4.3. Sample Organization .............................................................................................................................. 38
4.4. The Pilot Study ...................................................................................................................................... 39
4.5. The Full Study - Data Collection ............................................................................................................ 40
4.6. Measures: Propositions ........................................................................................................................... 41
4.6.1. Questionnaires ....................................................................................................................... 41
4.6.2. Phone Interviews ................................................................................................................... 43
4.7. Measures: Hypotheses ............................................................................................................................ 46
4.7.1. Dependent Variable for Quantitative Hypotheses ................................................................. 47
4.7.2. Independent Variables for Quantitative Hypotheses ............................................................. 48
4.8. Summary and Conclusions ..................................................................................................................... 49

CHAPTER 5: ANALYSES OF DATA AND RESULTS ........................................................................................ 50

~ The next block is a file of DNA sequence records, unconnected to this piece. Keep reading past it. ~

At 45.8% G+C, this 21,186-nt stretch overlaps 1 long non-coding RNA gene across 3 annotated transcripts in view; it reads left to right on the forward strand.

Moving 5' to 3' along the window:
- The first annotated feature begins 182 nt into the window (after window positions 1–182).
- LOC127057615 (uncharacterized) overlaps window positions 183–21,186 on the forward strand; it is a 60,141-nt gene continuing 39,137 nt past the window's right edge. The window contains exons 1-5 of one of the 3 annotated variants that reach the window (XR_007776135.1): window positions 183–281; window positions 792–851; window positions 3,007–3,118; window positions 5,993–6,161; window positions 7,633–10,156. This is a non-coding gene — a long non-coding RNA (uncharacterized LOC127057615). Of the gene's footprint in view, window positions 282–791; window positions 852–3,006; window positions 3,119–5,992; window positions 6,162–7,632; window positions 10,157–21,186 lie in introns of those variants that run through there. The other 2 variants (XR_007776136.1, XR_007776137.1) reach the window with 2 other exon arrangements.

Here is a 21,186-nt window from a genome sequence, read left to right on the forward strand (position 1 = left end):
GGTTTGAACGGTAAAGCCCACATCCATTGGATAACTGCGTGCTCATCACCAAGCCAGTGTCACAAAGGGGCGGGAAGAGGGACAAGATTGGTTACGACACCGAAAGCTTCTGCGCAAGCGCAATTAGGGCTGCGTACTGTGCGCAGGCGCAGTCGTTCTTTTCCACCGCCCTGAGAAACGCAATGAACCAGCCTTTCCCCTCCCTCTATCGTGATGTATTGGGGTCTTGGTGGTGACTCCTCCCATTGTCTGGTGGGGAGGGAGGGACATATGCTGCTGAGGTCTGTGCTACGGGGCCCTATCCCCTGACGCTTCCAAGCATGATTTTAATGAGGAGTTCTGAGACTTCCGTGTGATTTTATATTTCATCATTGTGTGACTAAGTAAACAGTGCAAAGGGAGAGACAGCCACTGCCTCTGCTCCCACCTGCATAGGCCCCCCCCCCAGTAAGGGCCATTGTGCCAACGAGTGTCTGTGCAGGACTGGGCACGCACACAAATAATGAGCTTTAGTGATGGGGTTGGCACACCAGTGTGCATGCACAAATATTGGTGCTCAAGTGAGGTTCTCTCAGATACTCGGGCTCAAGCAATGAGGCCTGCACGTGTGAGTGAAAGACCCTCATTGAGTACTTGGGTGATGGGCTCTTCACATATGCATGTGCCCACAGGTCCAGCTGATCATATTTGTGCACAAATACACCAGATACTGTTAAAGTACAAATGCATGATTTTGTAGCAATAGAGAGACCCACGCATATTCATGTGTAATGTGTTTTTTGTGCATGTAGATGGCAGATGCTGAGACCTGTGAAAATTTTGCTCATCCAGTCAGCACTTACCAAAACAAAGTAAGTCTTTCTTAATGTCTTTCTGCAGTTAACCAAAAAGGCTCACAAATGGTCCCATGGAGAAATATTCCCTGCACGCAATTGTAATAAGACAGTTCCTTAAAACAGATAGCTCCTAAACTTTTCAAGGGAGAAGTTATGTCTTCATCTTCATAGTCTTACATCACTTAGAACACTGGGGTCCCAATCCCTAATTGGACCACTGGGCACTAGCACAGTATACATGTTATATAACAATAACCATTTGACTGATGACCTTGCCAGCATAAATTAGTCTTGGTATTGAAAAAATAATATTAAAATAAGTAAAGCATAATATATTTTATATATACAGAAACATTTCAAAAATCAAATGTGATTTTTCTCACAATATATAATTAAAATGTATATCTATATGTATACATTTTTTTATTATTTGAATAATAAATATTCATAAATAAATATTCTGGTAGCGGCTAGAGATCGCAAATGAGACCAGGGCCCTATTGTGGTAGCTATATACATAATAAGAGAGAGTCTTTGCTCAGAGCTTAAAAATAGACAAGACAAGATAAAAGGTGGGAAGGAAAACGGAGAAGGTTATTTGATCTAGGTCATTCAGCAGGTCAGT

5.1. Overview ............................................................................................................................................... 50
5.2. Characteristics of the Respondents ......................................................................................................... 50
5.3. Descriptive Statistics .............................................................................................................................. 50
5.4. Results: Antecedents of Individual Forecasting Capabilities ................................................................. 52
5.5. Results: Description of Individual Forecasting Processes ...................................................................... 53
5.6. Results: Determinants of Individual Forecasting Effectiveness ............................................................. 61
5.7. Results: Determinants of System Level Forecasting Effectiveness ........................................................ 62
5.8. Results: Aggregation and Footprint Issues ............................................................................................. 65
5.8.1. Ordinary Least Squares Regression ...................................................................................... 66
5.8.2. Within and Between Analyses .............................................................................................. 72
5.9. Summary of Findings ............................................................................................................................. 78
5.9.1. Managerial Practices and Forecasting Effectiveness ............................................................ 79
5.9.2. Aggregation and Footprint Issues ......................................................................................... 83
5.10. Summary and Conclusions ................................................................................................................... 84

CHAPTER 6: DISCUSSION ................................................................................................................................... 86
6.1. Overview ............................................................................................................................................... 86